Issue Date: January 15, 2007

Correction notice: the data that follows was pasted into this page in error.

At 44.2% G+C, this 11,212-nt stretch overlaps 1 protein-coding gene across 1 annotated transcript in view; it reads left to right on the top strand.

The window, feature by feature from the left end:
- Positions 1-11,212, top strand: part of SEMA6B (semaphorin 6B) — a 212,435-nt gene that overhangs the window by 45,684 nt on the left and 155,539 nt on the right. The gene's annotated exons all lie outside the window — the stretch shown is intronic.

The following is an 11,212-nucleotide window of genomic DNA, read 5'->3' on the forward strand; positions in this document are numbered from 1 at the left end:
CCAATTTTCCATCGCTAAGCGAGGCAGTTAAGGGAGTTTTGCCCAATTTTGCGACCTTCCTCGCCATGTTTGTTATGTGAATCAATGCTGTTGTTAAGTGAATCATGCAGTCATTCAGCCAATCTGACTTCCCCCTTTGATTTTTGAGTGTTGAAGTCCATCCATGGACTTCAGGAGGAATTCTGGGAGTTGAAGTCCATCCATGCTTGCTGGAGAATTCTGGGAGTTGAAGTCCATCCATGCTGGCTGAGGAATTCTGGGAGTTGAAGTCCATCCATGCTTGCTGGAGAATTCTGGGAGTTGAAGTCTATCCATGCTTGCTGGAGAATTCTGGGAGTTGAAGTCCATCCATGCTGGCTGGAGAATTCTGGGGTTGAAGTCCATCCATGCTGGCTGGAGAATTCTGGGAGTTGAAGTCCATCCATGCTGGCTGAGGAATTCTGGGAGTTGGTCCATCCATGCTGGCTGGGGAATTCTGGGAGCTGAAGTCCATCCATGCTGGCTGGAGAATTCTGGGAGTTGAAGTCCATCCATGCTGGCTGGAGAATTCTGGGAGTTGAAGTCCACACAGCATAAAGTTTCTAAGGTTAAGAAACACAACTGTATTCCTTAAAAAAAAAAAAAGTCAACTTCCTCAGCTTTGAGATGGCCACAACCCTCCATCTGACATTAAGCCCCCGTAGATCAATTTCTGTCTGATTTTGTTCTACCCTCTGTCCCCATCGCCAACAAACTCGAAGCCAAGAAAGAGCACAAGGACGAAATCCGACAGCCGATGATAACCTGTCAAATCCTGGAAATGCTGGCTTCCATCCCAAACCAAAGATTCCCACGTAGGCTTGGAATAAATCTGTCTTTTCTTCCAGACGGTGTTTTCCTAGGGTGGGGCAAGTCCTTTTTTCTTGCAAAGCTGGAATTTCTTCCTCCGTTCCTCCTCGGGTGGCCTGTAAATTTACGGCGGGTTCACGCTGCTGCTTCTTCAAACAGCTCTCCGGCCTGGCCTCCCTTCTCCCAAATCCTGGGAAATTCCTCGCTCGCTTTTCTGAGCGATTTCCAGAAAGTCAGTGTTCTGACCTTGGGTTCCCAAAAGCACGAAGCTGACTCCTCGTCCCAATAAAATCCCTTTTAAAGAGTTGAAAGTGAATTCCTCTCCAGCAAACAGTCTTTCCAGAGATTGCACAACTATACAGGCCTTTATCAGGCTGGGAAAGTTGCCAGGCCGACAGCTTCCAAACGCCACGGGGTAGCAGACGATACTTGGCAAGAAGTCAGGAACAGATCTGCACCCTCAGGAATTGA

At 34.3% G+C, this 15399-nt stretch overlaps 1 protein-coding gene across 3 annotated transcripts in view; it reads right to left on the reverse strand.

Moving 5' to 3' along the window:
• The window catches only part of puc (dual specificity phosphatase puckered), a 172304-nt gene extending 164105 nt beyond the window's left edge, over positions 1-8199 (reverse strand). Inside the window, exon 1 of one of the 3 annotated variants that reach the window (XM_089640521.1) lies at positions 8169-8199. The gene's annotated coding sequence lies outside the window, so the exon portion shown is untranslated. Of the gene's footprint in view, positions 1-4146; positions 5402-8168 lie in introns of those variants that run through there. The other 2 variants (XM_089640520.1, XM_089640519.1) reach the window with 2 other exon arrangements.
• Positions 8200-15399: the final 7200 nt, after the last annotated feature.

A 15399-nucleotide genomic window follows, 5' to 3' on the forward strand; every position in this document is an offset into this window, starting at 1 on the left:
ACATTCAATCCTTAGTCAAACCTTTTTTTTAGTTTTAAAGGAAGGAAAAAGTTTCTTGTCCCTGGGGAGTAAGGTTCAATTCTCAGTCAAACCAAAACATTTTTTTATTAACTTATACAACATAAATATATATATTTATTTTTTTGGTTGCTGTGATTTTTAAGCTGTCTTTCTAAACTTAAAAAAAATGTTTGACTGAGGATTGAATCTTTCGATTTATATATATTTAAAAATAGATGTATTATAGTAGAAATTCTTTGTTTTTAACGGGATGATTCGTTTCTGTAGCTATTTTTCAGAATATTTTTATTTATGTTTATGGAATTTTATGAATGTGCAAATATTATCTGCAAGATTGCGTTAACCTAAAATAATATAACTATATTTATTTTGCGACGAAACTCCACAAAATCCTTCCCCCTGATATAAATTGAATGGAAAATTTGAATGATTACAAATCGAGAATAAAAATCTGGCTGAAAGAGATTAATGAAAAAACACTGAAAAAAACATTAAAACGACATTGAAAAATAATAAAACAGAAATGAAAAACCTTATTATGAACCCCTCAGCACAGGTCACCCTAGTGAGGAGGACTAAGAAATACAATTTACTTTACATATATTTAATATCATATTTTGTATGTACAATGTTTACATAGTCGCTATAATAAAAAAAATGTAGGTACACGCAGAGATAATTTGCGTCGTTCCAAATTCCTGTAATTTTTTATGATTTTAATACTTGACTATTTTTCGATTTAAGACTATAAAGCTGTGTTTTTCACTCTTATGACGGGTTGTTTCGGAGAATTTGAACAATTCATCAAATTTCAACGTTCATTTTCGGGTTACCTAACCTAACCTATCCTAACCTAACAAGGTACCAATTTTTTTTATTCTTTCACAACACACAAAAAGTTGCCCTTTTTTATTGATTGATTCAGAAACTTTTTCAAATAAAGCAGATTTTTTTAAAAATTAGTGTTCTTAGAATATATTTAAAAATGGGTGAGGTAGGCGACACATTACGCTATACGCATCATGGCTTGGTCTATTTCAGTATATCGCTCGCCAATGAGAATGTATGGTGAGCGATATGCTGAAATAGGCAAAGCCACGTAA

Biophysicist Stephen R. Quake and graduate student Sebastian J. Maerkl of Stanford University report a high-throughput microfluidic device that can monitor transient and low-affinity molecular interactions (Science 2007, 315, 233). Such interactions can be difficult to track, because the binding molecules can be easily washed off in other devices. The new device features "buttons," shown in blue, that mechanically trap the bound molecules on a surface to enable their detection; the red and green channels control valves for samples and reagents. As each button closes, it forces water out of the chamber along with any unbound molecules. The device provides an "instantaneous snapshot of the binding equilibrium, which we can then interrogate at our leisure," Quake says. With the device, Quake and Maerkl measured DNA binding energy landscapes of four transcription factors each bound to one of 464 target DNA sequences. They used the data to test assumptions about transcription factor binding and to predict the genes that the transcription factors might regulate.
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